# Berlin Papyrus and second degree equations

Abstract: The Berlin Papyrus was written in the 1900 BCE era. An Egyptian Middle Kingdom scribe left the hieratic papyrus at Saqqara, Egypt. A brief analysis of the math contents were published in 1862, the first Egyptian fraction mathematical topic discussed in the modern era.

A more complete analysis of Egyptian fraction aspects of the text was published in 1900. The papyrus disclosed two aspects of ancient Egyptian mathematical knowledge. The text also included descriptions of an ancient pregnancy test procedure and other Middle Kingdom medical information. The two main math aspects included solutions to two second degree equations that applied two approaches that stressed an inverse proportion named pesu.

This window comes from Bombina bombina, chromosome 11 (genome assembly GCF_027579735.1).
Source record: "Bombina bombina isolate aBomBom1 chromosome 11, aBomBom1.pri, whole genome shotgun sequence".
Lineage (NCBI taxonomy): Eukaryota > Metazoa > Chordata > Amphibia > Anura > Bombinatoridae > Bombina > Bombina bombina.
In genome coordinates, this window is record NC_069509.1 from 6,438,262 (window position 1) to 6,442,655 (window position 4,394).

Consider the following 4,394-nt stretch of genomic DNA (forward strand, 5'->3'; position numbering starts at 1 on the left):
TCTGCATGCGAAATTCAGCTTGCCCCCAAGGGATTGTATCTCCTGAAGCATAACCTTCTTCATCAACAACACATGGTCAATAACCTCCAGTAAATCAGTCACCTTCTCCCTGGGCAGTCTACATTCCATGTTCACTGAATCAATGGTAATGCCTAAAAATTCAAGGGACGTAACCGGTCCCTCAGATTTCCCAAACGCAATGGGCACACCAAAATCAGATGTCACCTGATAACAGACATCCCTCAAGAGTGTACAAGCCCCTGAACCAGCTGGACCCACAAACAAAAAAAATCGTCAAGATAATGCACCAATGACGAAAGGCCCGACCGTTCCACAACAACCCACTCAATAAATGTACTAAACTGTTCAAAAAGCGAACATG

ANANYSIS: The first aspect solved an algebraic ”area of a square of 100 equal to two smaller squares, one was 1/2 + 1/4 the side of the other”. The question does not suggest knowledge of the Pythagorean theorem. This aspect demonstrate that square root was understood in one and two variables. The same imagery was used to write the hieratic word pesu, an arithmetic proportion.

The second aspect solved two second degree equations considered variables stated as one unknown was incompletely reported by Scott Williams (U. of Buffalo) per:

”100 square cubits is equal to that of two smaller squares, the side of one square is 1/2 + 1/4 of the other.

What are the sides of the two unknown squares?

In modern era many would express the two sides this math text as

1. x2 + y2 = 100

and

2. x = (3/4)y.

In other words: What were x and y?

A modern solution might report

((3/4)y)2 + y2 = 100

implies (1 + 9/16)y2 = (25/16)y2 = 100